By Sean Zucker –
Last week Carson Daly claimed a sleep divorce between him and his wife saved their marriage, prompting many to respond with the same question. “What the hell is a sleep divorce?” It’s actually a term that’s been around for some time. Technically speaking, a sleep divorce is when a couple decides to no longer share the same bed or room to sleep. Surprisingly, this phenomenon is not only becoming far more popular, but many experts and scientific studies support its effectiveness in repairing and sustaining relationships.
While sharing a bed may appear to be the ultimate expression of intimacy and devotion, the outcome is often far from a fairy tale scenario. According to The New York Times, couples who sleep in the same bedroom are more likely to experience nocturnal disturbances from their partner, such as snoring, bad hygiene, tossing and turning, or different schedules.
The scientific community has actually been building to this revelation for some time. A 2006 study conducted by the Rush University Medical Center examined the impact a snoring partner can have on the strength of a marriage. The findings focused on the high divorce rate for married couples who struggle with sleep apnea. Rosalind Cartwright, PhD, founder of the Sleep Disorders Center at Rush, concluded: “The strain on the marriage was evident. The couple was fighting all the time and the surveys revealed low satisfaction with the marriage, especially when it came to effective communication.” After sleep apnea was treated, the university reported substantial improvement in martial satisfaction, sleep efficiency and overall quality of life.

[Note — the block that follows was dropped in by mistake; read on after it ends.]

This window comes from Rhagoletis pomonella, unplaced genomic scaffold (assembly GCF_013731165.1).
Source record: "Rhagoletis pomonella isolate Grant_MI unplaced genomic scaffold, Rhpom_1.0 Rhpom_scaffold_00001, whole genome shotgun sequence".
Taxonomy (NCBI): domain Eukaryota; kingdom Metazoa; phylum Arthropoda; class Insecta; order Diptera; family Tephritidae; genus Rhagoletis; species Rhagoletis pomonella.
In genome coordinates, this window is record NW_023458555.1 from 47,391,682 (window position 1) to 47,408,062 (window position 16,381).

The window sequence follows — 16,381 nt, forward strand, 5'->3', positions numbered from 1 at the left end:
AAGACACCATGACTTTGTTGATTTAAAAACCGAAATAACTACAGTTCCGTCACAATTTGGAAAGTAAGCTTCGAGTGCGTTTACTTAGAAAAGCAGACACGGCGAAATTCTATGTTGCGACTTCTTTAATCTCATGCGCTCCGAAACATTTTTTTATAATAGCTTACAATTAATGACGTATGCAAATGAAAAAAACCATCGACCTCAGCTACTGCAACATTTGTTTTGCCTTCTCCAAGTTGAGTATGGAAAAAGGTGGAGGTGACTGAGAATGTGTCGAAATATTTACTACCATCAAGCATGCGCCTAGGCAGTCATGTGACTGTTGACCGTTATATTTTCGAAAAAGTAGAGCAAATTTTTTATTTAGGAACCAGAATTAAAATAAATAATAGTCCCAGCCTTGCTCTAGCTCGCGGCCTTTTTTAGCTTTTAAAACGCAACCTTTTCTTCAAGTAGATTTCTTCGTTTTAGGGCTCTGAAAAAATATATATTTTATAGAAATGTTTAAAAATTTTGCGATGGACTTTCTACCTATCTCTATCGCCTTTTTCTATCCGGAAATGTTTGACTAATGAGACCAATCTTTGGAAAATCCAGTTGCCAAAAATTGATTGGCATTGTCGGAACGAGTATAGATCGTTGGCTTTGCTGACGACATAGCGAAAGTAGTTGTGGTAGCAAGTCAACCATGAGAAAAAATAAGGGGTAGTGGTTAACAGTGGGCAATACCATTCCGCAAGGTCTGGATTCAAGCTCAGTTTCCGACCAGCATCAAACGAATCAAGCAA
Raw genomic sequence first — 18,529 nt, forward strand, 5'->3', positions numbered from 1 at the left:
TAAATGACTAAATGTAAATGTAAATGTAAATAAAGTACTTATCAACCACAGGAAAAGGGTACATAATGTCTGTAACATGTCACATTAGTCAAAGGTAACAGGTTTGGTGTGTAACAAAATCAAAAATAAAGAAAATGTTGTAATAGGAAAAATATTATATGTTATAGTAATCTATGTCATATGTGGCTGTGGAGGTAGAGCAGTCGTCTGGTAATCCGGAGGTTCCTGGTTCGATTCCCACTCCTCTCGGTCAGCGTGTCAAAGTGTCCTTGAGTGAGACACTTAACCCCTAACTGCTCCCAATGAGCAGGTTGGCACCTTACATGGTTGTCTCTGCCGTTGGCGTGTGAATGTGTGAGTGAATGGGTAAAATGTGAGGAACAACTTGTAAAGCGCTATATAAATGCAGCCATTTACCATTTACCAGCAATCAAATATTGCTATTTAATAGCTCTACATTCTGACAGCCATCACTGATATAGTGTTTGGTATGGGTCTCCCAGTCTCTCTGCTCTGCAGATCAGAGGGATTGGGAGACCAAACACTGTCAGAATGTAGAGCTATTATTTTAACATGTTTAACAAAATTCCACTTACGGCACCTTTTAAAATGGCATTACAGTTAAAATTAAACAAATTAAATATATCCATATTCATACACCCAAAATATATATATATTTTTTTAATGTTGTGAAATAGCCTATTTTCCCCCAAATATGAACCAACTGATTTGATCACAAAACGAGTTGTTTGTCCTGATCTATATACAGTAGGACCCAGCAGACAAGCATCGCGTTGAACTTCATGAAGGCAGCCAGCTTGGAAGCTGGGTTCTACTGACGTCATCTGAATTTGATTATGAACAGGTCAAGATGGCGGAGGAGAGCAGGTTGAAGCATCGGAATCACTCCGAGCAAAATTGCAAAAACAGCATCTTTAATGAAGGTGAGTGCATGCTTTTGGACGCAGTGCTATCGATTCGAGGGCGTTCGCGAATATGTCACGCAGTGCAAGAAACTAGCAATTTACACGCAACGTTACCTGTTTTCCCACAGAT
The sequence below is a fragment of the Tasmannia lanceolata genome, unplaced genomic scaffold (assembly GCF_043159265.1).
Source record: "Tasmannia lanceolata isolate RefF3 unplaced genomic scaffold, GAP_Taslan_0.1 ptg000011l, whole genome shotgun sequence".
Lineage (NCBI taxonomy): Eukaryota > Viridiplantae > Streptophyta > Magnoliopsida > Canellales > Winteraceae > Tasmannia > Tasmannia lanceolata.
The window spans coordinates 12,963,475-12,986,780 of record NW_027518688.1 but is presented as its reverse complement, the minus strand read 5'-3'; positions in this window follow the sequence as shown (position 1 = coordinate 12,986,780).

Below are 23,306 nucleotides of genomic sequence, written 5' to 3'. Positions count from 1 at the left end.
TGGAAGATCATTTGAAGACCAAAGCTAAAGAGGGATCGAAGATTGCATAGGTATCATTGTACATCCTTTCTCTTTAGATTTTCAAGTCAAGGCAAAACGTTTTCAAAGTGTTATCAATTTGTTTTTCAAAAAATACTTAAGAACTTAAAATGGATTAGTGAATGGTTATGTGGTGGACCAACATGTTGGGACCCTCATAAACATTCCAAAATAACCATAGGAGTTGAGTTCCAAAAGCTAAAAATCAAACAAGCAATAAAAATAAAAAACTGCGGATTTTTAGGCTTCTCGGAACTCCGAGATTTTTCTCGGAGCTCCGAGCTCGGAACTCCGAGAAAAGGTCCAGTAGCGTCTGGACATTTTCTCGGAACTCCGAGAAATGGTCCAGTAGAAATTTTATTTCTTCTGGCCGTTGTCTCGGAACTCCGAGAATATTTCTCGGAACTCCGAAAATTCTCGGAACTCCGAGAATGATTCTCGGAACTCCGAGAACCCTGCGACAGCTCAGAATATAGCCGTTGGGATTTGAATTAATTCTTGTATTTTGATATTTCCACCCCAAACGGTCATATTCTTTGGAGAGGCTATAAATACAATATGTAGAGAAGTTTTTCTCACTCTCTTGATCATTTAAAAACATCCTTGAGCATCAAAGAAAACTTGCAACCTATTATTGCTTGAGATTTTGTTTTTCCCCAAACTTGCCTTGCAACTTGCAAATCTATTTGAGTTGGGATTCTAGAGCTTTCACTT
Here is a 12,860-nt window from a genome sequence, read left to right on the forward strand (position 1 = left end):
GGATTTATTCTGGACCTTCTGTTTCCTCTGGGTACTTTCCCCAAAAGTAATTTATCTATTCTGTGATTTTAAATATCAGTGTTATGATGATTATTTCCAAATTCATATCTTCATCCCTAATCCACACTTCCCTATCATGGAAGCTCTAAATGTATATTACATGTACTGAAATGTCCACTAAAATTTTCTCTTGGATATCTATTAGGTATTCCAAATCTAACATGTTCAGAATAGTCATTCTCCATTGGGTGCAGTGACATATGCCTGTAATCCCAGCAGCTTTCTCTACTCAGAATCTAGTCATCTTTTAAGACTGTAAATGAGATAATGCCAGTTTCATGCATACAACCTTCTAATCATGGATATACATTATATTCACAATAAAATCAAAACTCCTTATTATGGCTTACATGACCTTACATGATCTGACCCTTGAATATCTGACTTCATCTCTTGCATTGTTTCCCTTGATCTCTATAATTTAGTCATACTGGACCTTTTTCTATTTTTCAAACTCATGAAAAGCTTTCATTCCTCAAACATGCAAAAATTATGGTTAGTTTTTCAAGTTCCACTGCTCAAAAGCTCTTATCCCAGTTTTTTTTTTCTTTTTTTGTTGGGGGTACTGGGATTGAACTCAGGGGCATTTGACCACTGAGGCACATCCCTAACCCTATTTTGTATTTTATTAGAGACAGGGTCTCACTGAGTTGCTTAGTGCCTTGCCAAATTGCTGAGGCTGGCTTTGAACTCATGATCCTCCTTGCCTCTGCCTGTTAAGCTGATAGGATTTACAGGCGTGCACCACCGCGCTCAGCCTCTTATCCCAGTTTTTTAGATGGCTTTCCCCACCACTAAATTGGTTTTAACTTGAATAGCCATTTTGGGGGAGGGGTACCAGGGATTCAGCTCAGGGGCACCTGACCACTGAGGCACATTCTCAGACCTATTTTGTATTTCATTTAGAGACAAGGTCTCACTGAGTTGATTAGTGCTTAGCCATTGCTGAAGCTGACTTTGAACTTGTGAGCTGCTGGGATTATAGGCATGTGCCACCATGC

Whether they’re aware of the term or not, a growing number of Americans have already been participating in sleep divorces. According to a 2017 National Sleep Foundation survey, nearly one in four married couples sleep in separate beds. And an even larger percentage claim they’d like to try it, says Mattress Clarity. The mattress reviewer’s 2020 surveys found 30 percent of Americans would like to formally file for a sleep divorce from their partner, while almost 50 percent stated they would rather sleep alone.
To comfort the fears of many considering a sleep divorce, separate beds may not only improve sleep but sex as well. A recent nationwide survey in Britain found that couple who sleep separately not only have higher quality sex but have sex more frequently. Experts in the states appear to concur with the findings. When speaking with The New York Times, psychologist and author of “Dating From the Inside Out” Paulette Sherman clarified when couples sleep separately they often report missing one another and that it adds excitement and longing to their sex life.
While there may still be a stigma surrounding not sharing a bed with your significant other, the benefits might outweigh the cultural scorn. Regardless, studies suggest you won’t be losing any sleep over it.